Coffee and Tea at Droptop Cafe, Seoul / Creative Commons
By Joyce Lee and Hooyeon Kim
SEOUL (Reuters) – South Korea’s coffee shop craze is frothing over.
In fashionable retail and commercial districts of southern Seoul, nearly one in every two buildings boasts a coffee shop – evidence of a boom that has delivered dizzying growth for the likes of Starbucks and local chains.
But now the market is getting even more crowded, as convenience stores such as 7-Eleven offer 1,000 won (87 cents) cups, and smaller players are feeling the heat.
“We declared an emergency situation, gathered all employees eight times to debate strategies,” Moon Chang-ki, CEO of mid-priced coffee chain Ediya, the country’s largest operator by location with about 1,800 stores, told reporters recently. “If we sell at that price, our store owners won’t earn any margins.”
To compete, Ediya says it has instead focused on improving the quality of its coffee, and actually raised prices last year. Other chains have responded to growing competition by cutting back on store numbers and staff, or expanding overseas.
The number of chain and stand-alone coffee shops in South Korea more than tripled to about 49,600 in 2015 from 12,400 in 2011, according to Korea Contents Media – far faster than overall consumption of coffee, which Koreans have been drinking for decades.
With more than 17,000 coffee shops in a city of over 10 million, or about 17 per 10,000 people, Seoul has more coffee shops per capita than Starbucks’ hometown Seattle, at 15 per 10,000, or San Francisco, at 14.7, according to city of Seoul data and research providers FindTheHome and FindTheCompany.
South Korea’s per capita coffee consumption has nearly doubled since 1990 to 2.3 kg (5 lb) per person, according to the International Coffee Organization – still roughly half the 4.5 kg that Americans consume.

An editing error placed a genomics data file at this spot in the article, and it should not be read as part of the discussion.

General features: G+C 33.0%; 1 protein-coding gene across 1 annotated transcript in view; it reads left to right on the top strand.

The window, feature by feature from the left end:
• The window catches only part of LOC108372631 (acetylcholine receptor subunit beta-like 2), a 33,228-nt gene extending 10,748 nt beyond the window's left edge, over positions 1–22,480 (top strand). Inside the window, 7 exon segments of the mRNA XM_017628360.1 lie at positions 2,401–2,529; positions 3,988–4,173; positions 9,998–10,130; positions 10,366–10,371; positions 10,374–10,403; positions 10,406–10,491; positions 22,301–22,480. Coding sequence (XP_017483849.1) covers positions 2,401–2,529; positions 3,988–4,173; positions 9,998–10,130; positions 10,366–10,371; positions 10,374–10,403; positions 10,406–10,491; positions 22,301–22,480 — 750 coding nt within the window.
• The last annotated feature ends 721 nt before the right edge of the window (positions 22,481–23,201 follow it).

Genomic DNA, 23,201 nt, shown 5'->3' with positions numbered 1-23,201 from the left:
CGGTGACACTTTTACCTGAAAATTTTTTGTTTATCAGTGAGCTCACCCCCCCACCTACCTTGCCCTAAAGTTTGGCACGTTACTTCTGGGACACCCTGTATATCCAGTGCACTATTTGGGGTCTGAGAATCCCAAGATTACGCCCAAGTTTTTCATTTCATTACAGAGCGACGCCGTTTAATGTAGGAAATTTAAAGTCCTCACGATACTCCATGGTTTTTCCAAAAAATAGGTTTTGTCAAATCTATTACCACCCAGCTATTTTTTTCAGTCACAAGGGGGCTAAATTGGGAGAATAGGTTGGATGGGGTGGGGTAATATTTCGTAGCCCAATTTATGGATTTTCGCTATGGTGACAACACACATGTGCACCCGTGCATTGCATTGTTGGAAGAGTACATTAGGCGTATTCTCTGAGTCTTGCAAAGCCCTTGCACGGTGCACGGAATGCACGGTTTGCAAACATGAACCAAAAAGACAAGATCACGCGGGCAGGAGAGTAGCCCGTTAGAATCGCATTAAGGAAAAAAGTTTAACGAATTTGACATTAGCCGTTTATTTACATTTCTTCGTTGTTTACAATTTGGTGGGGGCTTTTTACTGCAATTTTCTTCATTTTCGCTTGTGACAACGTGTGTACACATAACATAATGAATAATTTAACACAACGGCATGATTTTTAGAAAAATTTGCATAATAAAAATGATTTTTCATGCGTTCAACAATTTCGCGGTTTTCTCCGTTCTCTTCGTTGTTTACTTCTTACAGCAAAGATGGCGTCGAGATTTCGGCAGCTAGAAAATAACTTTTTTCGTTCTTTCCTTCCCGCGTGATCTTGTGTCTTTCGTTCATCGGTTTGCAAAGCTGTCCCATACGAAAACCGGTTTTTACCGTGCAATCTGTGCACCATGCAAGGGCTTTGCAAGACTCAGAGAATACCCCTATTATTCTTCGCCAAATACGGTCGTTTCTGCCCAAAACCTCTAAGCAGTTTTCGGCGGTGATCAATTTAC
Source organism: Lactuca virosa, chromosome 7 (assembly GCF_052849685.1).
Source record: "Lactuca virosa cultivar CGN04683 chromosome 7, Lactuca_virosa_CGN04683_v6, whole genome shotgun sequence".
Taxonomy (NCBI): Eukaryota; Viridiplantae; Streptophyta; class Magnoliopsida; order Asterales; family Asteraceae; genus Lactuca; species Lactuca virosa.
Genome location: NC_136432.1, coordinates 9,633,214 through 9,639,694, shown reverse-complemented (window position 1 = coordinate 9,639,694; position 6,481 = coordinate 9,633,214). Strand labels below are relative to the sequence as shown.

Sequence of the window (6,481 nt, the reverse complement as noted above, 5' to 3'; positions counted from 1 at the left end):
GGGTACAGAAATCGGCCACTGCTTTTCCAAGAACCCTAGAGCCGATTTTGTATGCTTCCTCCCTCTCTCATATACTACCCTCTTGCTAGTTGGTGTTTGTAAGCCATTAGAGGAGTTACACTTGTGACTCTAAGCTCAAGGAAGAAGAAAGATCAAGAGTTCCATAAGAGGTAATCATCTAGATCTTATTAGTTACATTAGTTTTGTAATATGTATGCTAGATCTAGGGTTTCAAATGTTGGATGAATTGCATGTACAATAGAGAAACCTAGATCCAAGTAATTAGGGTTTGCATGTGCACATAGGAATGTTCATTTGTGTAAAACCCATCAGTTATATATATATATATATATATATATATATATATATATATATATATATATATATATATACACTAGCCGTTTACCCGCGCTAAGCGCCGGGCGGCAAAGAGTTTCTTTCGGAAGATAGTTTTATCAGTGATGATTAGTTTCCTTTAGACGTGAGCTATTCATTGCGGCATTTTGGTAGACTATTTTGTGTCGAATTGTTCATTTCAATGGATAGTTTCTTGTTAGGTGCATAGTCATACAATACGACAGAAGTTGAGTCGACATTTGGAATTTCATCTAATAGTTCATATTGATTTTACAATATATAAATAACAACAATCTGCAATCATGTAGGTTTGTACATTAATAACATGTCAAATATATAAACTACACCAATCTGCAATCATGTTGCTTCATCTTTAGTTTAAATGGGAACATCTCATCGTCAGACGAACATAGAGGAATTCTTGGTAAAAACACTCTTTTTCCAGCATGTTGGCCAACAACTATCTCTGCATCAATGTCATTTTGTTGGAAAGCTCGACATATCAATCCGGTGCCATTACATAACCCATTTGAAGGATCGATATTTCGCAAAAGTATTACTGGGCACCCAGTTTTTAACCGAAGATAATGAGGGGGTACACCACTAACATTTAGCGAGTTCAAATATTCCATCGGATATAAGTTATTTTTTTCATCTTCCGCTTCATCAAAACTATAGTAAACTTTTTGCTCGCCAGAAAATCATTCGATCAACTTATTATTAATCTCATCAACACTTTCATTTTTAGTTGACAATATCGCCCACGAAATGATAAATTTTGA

Revenue growth at coffee chains in the country slowed to about 8 percent in 2014, however, from more than 20 percent annually between 2008 and 2012, analysts say. While the number of new coffee shops in Seoul increased, so did closures, according to city data.
Brewed coffee sales at 7-Eleven, run by Lotte Shopping’s Korea Seven Co Ltd, jumped 88 percent in 2015 after it introduced drip coffee early last year costing about a dollar, almost one-fifth the cost of an average Starbucks cup.
McDonald’s Corp stores cut coffee prices to 1,500 won from 2,100 won early last year, and have seen sales of the beverage almost triple, the company told Reuters.
By contrast, local chain Cafe Droptop, with about 225 shops, cut about 20 percent of its workforce at the end of 2015. Another chain, Coffine Gurunaru, with about 100 shops, incurred combined operating losses of 2.5 billion won ($2.2 million) in 2013 and 2014 after being profitable in the previous two years, filings show.
“Even fried chicken restaurants and pubs are adding coffee, trying to be a cafe, while espresso machines are spreading in offices,” said Lee Kyung-hee, who heads the Korea Business Strategy Institute, a consultancy. “The coffee industry is fighting a war without borders.”
Starbucks entered the market in 1999, and is widely credited with starting the country’s habit for splurging on higher-quality coffee and creating a cafe industry SK Securities said was worth about 2.5 trillion won ($2.2 billion) in 2014.
Starbucks Coffee Korea, a 50-50 joint venture between the world’s biggest coffee chain and South Korean hypermarket operator E-Mart, now has 860 stores, putting the country behind only China and Japan as the company’s biggest markets in Asia, with sales more than doubling between 2011 and 2014.
It posted a 20 percent increase in net profit to 30.77 billion won in 2014, the most recent year for which results are available, on revenue of 617 billion won, up 28 percent.
But with industry growth slowing, some chains have been pushing abroad.
Caffe Bene, which reached 932 domestic stores in 2014 before trimming back to 850 at the end of March, posted a 3.3 billion won net loss in the first three quarters of 2015, according to the latest public data.
Last month, a joint venture between Singapore’s Food Empire and Indonesia’s Salim Group acquired a 38 percent stake in Caffe Bene, becoming the second biggest shareholder after South Korean private equity fund K3 Equity Partners.
The chain said it was looking to expand in Southeast Asia to drive growth.
Zoo Coffee, with 65 domestic shops, has opened about 200 franchise stores in China since entering the country in 2013 and in December announced a tie-up with China’s giant Dalian Wanda Group to open 50 stores per year there.
Cafe Droptop in November opened its first overseas outlet in Shanghai.
(Editing by Tony Munroe and Alex Richardson)